CPD: A new era

OT  clinical editor and AOP head of education, Dr Ian Beasley, discusses the GOC’s new CPD scheme and shares insight into his Personal Development Plan

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Getty/Nuthawut Somsuk

Almost a month into 2022 and for me the “New year, new me” mentality is now perhaps more accurately, “New year, same me,” with yet another failed pledge to a list of resolutions that lasted hours rather than days. The General Optical Council (GOC) has shown much greater commitment to honouring its New Year’s pledge to overhaul its CET system, with the launch of a shiny new Continuing Professional Development (CPD) scheme on 1 January 2022.

While many changes to the scheme will feel quite passive to most registrants, and in many respects less arduous, there are some aspects that require practitioners to pause for thought before diving into this brave new era of professional development.

Responding to change

Firstly, the shackles are off with a welcome move away from the ‘tick box’ competency system, allowing registrants greater freedom to exercise judgement and tailor their learning needs in line with their scope of practice. While this is undoubtedly a positive change, practitioners will now have to think more carefully about fulfilling their own professional development needs.

Indeed, the first task that registrants face is to complete a scope of practice statement and upload a personal development plan (PDP) within three months of logging in to the new GOC portal. Completing this task at the start of the cycle allows practitioners to take a moment before they start scampering to meet their points tally and consider: how is this CPD relevant to my scope of practice?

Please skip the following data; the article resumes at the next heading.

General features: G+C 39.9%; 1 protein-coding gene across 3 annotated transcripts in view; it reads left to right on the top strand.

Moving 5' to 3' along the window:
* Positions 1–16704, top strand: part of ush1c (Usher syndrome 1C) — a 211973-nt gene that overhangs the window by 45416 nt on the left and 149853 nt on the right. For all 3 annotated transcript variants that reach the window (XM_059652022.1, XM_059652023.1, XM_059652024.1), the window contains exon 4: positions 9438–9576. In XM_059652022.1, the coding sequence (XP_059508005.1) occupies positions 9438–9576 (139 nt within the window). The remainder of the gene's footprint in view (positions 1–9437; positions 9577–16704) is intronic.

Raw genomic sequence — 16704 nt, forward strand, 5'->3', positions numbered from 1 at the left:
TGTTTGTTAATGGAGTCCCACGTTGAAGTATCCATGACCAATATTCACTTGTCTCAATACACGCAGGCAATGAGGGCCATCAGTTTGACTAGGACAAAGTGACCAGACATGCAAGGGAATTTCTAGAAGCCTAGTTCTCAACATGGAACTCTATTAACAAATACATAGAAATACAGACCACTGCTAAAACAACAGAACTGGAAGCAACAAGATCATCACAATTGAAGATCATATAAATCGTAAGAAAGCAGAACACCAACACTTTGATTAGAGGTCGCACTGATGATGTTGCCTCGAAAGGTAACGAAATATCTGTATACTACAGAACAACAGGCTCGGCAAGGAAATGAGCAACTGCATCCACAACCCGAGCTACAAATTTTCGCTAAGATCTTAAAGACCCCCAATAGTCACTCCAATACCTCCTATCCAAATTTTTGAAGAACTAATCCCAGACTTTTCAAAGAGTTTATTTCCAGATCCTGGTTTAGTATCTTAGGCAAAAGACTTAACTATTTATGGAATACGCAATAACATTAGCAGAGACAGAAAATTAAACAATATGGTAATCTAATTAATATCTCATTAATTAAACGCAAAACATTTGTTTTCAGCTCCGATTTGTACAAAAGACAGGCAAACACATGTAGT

I stepped away from clinical practice in 2020 to focus on my core roles at the AOP, alongside my teaching and research interests at Aston University. Nevertheless, I am keen to retain my name on the GOC register for at least another decade, or maybe three depending upon the appetite of my offspring to spend their inheritance in advance.

With my current professional roles in mind, I have scoped out a fairly broad PDP to ensure that I maintain my core skills, but also keep in step with changes to evolving areas of practice such as myopia management and clinical imaging technology. So here is a sneak preview of my draft PDP along with an example learning outcome based on the GOC’s template for you to rate or slate:

Personal development plan template
Dr Ian Beasley's draft personal development plan
The key difference with the new scheme is to ensure that the PDP reflects the environment the registrant works in. For instance, those working in a primary care setting may need to spread their learning activities to mirror the broad spectrum of clinical scenarios they encounter in practice. In contrast, those working in more niche settings will likely want to skew the bias of their CPD to underpin knowledge in their specialist areas of interest.

While the changes brought about by the new scheme will require practitioners to adapt in the short term, having greater control over the direction of their CPD should translate into benefits for the individual registrant, and most importantly, their patients.

About the author

Dr Ian Beasley is OT clinical editor and AOP head of education. He is also an optometrist and a visiting lecturer at Aston University.